Saturday, March 9, 2013

Looks Like A Good Time

I feel like watching The Blues Brothers.

A Real Mess

The Manhattan Institute highlights the bad moves made by CalPERS which put California's finances in jeopardy.  The Manhattan Institute has a pretty big axe to grind, but the problems highlighted are easily recognizable in both the public and private sector.  Greed, self-dealing, misleading promises, ridiculous investment performance expections, stupid bubble investments.  It is a good example of all that is wrong in the FIRE sector.  The Manhattan Institute intends for the report to be an indictment of big government, public sector workers and unions, and public pensions, but I see it more as an indictment of our economy and our national fixation with getting something for nothing.  It is definitely worth reading, in spite of the slant.  But keep in mind that it is sponsored by one group of special interests who want more of the pie going to another group of special interests.  Nobody has clean hands in this mess except for the little people, and we can be faulted for not being more engaged in the functions of our society.

Logging Safety Public Service Announcement

Don't get lazy and sloppy with your back cut.  It is hard to tell from the photo I took on my not-so-smart phone, but the tree ended up 90 degrees from where it should have, and the butt of the log ended up behind the stump and about 4 feet from where it should have.    Luckily, I was able to stay the hell out of the way, but it definitely wasn't an example of fine woodsmanship.

A better example:

Friday, March 8, 2013

Fish Fry #2

Hey, it talks about a fish fry:

The Manufacturing Recovery

Ain't all that:

Bruce Steinberg puts the past decade (or 5) of Employment data into a bigger context, detailing in particular the impact of Manufacturing Jobs:
“Manufacturing, which declined 16.6% or about 2,270,000 jobs, from January 2008 to January 2010, were up 4.3%, or about 500,000 jobs, from January 2010 from January 2013.
But, let’s put it into a little perspective and go back to 1945 when there were about 15.7 million manufacturing jobs, which represented about 37.4%  of all nonfarm jobs. In the 1950s, it was 30.4%; 27.4% in the 1960s, 23.0% in the 1970s, 18.5% in the 1980s, 14.8% in the 1990s, 10.9% in the 2000s, and 8.9% in the 2010s, which is the current level.
Interestingly, although the level had pretty much declined — there were a few exceptions when it rose — by a tenth of a percent every few months since 1945, it has remained unchanged at 8.9% since August 2009. (Incidentally, some research in the 1980s determined that some of the decline in manufacturing employment was due to manufacturers filling their jobs with workers from the services sector, such as temporary help services. However, the portion was relatively minor and did not materially affect the trend of declining manufacturing employment.)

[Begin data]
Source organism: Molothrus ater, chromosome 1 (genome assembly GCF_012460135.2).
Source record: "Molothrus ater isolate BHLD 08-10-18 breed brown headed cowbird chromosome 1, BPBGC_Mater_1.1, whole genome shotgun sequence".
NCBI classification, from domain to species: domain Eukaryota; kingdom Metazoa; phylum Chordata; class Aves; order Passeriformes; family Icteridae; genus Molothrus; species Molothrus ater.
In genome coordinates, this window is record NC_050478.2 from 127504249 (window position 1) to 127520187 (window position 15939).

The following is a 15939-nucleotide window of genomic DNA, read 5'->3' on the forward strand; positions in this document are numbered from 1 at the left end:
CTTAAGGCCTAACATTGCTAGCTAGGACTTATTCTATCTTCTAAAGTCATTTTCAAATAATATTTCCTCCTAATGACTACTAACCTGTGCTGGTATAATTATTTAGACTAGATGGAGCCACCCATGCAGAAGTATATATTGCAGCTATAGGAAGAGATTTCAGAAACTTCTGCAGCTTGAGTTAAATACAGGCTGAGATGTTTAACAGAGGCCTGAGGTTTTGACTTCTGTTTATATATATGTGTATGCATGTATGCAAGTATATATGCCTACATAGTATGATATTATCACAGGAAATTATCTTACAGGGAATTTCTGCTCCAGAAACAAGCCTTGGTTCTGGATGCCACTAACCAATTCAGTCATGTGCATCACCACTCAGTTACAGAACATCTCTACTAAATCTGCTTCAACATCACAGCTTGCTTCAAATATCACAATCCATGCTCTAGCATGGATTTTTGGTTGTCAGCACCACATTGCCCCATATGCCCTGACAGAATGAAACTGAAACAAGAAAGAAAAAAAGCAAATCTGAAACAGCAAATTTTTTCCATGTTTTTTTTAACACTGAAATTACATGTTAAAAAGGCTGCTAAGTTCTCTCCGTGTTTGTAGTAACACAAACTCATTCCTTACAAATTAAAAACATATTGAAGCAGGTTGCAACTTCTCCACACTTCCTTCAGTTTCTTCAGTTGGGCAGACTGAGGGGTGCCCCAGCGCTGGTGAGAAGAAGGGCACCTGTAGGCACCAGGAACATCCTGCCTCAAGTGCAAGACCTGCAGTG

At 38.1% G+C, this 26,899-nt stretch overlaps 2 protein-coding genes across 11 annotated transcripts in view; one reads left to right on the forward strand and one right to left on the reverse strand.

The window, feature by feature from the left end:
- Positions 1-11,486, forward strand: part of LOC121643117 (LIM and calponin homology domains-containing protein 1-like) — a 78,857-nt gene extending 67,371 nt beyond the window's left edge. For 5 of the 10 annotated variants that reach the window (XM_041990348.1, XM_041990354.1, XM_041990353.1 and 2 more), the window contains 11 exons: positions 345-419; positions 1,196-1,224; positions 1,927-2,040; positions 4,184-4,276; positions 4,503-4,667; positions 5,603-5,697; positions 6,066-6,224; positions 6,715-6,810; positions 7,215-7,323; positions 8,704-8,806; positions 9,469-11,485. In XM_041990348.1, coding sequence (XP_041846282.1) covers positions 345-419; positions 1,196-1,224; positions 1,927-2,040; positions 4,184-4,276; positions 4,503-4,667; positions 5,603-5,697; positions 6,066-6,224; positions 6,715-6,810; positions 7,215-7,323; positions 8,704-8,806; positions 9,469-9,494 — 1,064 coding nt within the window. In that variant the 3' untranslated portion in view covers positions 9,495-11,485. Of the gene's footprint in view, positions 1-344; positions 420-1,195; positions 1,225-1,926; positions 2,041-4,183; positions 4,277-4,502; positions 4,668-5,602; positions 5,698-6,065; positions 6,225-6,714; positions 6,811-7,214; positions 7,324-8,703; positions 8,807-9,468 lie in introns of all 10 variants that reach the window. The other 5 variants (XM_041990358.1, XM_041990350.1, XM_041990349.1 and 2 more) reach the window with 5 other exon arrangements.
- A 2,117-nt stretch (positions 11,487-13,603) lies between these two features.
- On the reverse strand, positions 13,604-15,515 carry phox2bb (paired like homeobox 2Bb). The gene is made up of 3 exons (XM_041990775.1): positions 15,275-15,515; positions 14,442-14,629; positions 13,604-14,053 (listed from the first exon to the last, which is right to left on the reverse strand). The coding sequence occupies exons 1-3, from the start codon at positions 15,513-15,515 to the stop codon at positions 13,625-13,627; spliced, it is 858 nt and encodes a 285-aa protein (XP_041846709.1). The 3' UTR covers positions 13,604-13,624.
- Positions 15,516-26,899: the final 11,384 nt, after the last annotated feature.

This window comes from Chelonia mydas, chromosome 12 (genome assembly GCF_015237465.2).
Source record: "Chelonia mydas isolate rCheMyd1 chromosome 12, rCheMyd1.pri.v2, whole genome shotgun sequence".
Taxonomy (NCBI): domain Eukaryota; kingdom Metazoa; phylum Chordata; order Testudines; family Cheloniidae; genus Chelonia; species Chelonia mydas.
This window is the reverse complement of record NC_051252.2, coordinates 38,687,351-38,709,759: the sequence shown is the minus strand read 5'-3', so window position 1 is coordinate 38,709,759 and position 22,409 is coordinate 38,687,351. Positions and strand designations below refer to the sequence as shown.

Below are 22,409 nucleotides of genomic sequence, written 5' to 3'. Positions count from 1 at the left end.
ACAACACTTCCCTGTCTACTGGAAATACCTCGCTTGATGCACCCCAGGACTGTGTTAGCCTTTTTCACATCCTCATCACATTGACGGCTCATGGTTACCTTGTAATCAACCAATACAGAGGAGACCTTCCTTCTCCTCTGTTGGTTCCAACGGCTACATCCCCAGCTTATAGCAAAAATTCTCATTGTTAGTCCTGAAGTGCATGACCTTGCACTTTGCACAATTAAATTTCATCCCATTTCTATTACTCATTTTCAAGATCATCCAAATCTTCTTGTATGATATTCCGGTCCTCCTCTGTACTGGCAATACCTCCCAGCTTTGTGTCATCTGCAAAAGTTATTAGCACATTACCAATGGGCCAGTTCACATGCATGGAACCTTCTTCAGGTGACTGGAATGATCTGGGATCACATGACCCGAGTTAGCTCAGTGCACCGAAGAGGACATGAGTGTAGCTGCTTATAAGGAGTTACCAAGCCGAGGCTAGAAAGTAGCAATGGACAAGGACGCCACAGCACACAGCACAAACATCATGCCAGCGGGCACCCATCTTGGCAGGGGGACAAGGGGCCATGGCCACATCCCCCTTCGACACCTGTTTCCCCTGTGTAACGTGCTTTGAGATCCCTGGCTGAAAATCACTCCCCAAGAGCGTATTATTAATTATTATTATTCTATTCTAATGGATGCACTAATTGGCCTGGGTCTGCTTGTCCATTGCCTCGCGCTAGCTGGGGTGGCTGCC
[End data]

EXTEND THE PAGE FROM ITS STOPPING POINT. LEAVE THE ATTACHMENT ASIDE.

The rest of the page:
I wish that manufacturing recovery matched the hype, but then again, I wish most things matched the hype.  While I doubt it, maybe shale oil and gas will be able to match the hype.  Maybe.

The Papal Favorites

Via The Dish, Micah Cohen looks at the oddsmakers' favorites for Bishop of Rome:

The odds may well change — and there is certainly no guarantee that any of the oddsmakers’ favorites will actually become the next pope — but currently, four of the top six contenders are from Italy, including Cardinal Angelo Scola, the archbishop of Milan, who leads the list with an average betting line implying a 23 percent chance of becoming pope. The high ranking of Italian cardinals should not be a surprise. While neither of the last two popes was Italian, before Poland’s John Paul II was elected in 1978 the last non-Italian pope was Adrian VI of the Netherlands, who was elected in 1552.
Cardinal Peter Turkson of Ghana, at 22 percent, is right behind Cardinal Scola. Cardinal Turkson may have hurt hist chances, however, by giving a recent interview to The Daily Telegraph of London that was seen by some as presumptuous.
I have to say, I expect the Italians will fall prey to the same problem that plagues teammates in baseball MVP voting, splitting the vote.  That's why I favor Schonborn and Oullet.  I think Turkson will fall prey to the racism of elderly whites, who are overly represented amongst the College of Cardinals.  I would expect Scherer to be a dark horse, since he hails from a major emerging market, and isn't quite as dark-skinned as Turkson.  I don't mean to take anything away from Turkson, I'm just extrapolating from my experience with elderly people.

I also didn't realize this:
Betting on the papal succession goes back centuries. In 1591, Pope Gregory XIV forbade Catholics from betting on the election of a pope or the length of pope’s term in office. According to Dr. Edward N. Peters, canonist at Sacred Heart Major Seminary in Detroit, however, Gregory’s edict was part of an older system of canon law that was abrogated in 1918 (which is not to say the Catholic Church would now recommend wagering on the next pope).
Thank God that edict was rescinded.

A Short Term Setback or a Sign of Global Warming

A Cargill beef packing house in Plainview, Texas closes because the region's cattle population has dropped so precipitously during the last few years' drought.  The fear of the Great Plains turning back into an empty wasteland should be on the top of all the regions' residents' fears of global warming. (Is it grammatically correct to use back to back possesives?)